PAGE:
Magnetic resonance imaging as a determinant for surgical release of congenital muscular torticollis: correlation with the histopathologic findings.

Hwang JH, Lee HB, Kim JH, Park MC, Kwack KS, Han JD, Yim SY - Ann Rehabil Med (2012)

The algorithm for enrollment of subjects from January 2009 to October 2009.
© Copyright Policy - open-access
Related In: Results  -  Collection

License
Show All Figures
getmorefigures.php?uid=PMC3400870&req=5

Figure 1: The algorithm for enrollment of subjects from January 2009 to October 2009.
Mentions: Among the subjects who came to our medical center for abnormal posture of the head and neck from January 2009 to October 2009, the subjects who met all of the following criteria were included in this study: (1) the subjects were diagnosed with CMT according to the diagnostic criterion of CMT mentioned below, (2) neck MRI without contrast for CMT was taken when the subjects were 4 months old or older, and (3) there was a follow-up period of 6 months or more since taking neck MRI. Therefore, all the subjects were 10 months old or older at the time of this study. We made an algorithm to show the enrollment of subjects in this study (Fig. 1).

Bottom Line: The neck MRI findings of 33 subjects who underwent surgical release for CMT were compared with those of 18 subjects who were successfully managed only with conservative management.The histopathologic findings and MRI findings showed good correlation in terms of the amount of fibrosis and aberrant dense connective tissue within the SCM.If multiple or large low signal intensities within the SCM are noted, we think that surgical release should be considered.

View Article: PubMed Central - PubMed

Affiliation: The Center for Torticollis, Department of Physical Medicine and Rehabilitation, Ajou University School of Medicine, Suwon 443-721, Korea.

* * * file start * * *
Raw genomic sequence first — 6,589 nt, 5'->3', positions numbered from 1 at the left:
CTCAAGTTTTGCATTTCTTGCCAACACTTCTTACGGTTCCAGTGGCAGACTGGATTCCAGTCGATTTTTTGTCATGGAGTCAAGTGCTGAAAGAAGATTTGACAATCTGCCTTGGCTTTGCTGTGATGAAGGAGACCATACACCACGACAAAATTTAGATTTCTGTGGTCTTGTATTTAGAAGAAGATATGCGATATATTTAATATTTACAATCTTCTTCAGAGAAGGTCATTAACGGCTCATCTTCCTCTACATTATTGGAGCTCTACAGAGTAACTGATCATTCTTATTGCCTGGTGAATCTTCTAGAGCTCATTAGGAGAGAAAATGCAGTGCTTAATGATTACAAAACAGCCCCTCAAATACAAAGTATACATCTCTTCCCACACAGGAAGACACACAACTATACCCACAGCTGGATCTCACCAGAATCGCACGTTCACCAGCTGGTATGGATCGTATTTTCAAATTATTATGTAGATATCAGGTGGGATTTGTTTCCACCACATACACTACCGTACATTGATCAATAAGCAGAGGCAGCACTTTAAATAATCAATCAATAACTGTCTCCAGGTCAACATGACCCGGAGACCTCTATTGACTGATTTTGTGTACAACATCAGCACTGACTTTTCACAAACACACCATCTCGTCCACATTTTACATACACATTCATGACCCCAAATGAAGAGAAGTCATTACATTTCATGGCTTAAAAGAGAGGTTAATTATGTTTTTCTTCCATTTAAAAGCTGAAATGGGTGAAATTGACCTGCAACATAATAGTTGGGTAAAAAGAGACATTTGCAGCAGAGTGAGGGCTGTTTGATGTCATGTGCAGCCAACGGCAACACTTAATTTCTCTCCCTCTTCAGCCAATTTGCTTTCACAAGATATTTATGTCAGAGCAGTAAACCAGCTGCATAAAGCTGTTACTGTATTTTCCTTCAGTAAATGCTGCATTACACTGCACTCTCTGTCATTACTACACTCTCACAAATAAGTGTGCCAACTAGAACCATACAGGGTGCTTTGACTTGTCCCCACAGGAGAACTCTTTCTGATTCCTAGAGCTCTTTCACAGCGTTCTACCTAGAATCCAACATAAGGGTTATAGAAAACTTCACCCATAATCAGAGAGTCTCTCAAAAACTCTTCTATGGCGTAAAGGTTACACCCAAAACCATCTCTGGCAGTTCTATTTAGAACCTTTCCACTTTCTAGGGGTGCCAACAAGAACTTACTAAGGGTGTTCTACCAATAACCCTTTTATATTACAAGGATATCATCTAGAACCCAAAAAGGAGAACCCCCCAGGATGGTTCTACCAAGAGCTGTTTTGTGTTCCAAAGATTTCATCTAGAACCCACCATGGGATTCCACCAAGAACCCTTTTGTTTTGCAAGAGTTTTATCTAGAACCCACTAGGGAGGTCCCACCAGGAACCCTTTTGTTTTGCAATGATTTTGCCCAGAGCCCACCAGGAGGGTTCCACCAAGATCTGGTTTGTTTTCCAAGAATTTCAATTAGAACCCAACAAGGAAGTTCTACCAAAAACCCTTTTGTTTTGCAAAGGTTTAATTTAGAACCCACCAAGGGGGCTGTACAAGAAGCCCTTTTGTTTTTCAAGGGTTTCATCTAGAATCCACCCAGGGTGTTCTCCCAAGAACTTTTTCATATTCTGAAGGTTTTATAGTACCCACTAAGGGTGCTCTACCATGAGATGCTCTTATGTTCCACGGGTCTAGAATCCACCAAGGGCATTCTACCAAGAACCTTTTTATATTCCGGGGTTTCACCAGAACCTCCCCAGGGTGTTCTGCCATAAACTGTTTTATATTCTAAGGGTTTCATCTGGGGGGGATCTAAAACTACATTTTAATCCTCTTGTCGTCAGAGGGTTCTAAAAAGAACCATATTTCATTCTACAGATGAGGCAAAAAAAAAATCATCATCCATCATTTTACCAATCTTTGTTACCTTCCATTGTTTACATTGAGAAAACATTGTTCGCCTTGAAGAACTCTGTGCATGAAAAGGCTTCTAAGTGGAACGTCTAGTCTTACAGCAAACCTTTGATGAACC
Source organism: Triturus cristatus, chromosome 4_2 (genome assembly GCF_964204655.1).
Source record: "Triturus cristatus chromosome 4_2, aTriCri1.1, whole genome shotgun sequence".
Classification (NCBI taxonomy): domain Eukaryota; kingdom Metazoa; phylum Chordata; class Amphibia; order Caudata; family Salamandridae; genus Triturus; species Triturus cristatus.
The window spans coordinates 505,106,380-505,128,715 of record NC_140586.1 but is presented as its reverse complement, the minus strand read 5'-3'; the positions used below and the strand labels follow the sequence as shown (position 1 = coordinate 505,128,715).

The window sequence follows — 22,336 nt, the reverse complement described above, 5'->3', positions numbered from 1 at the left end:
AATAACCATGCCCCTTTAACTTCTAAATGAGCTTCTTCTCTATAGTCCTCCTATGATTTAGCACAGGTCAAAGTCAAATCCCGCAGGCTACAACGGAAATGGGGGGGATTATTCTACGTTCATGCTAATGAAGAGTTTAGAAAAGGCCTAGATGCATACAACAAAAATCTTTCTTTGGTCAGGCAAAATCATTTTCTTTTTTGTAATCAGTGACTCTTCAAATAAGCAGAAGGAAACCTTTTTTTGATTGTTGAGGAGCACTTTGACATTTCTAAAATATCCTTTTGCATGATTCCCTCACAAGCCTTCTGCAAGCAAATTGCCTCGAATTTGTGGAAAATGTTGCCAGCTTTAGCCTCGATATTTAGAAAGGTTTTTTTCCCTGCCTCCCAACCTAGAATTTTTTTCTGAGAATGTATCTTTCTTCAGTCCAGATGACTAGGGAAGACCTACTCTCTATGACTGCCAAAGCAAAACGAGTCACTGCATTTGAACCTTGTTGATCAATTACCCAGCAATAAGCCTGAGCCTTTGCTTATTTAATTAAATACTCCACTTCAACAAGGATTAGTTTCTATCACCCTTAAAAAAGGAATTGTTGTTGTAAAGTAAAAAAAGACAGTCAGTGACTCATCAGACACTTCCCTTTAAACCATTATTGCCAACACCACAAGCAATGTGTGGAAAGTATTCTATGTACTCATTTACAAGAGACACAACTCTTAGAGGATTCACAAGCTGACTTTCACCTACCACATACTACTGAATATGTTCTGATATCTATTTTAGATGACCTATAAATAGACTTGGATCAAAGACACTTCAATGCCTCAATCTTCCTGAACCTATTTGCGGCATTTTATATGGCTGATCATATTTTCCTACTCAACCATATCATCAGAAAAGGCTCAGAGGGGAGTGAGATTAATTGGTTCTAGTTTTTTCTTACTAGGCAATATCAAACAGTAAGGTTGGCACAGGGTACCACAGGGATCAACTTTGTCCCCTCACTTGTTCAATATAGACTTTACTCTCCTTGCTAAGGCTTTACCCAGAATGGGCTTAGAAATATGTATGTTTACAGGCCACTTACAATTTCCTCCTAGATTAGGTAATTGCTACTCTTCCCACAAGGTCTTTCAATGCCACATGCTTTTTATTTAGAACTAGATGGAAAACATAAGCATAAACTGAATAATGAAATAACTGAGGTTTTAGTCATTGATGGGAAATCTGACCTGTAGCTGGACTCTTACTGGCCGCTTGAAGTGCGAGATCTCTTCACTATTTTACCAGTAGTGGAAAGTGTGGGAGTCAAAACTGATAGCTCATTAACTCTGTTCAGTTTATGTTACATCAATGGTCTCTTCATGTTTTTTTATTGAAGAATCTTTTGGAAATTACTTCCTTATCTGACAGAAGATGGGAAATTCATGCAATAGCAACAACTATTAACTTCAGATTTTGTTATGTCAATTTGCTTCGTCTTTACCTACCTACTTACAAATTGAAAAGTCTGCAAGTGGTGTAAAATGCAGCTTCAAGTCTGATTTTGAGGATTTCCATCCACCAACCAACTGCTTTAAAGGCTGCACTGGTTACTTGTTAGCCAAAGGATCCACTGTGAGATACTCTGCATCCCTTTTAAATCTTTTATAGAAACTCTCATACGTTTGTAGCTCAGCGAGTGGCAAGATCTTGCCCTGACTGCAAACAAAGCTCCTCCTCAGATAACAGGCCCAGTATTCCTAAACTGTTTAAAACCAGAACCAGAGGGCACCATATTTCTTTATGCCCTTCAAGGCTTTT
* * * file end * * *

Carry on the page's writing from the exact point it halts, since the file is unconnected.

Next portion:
ABSTRACT

Objective: (1) To present the magnetic resonance imaging (MRI) findings of congenital muscular torticollis (CMT) of subjects who underwent surgical release and subjects who showed a good prognosis with stretching exercises and (2) to correlate the MRI findings with the histopathologic findings of CMT for subjects who underwent surgical release in order to examine the hypothesis that the MRI findings of CMT can be used as a determinant to perform surgical release of CMT.

Method: The neck MRI findings of 33 subjects who underwent surgical release for CMT were compared with those of 18 subjects who were successfully managed only with conservative management. The MRI findings were correlated with the histopathologic sections of the CMT mass.

Results: All 33 subjects (100%) who underwent surgical release showed one or more low signal intensities within the involved sternocleidomastoid muscle (SCM) on the T1- and T2-weighted images of neck MRI. The eighteen non-surgical candidates showed only enlargement of the SCM without low signal intensity within the SCM. The histopathologic findings showed interstitial fibrosis and/or the presence of aberrant tendon-like excessive dense connective tissue that was either well-arranged or disorganized.

Conclusion: The histopathologic findings and MRI findings showed good correlation in terms of the amount of fibrosis and aberrant dense connective tissue within the SCM. If multiple or large low signal intensities within the SCM are noted, we think that surgical release should be considered.

No MeSH data available.


Related in: MedlinePlus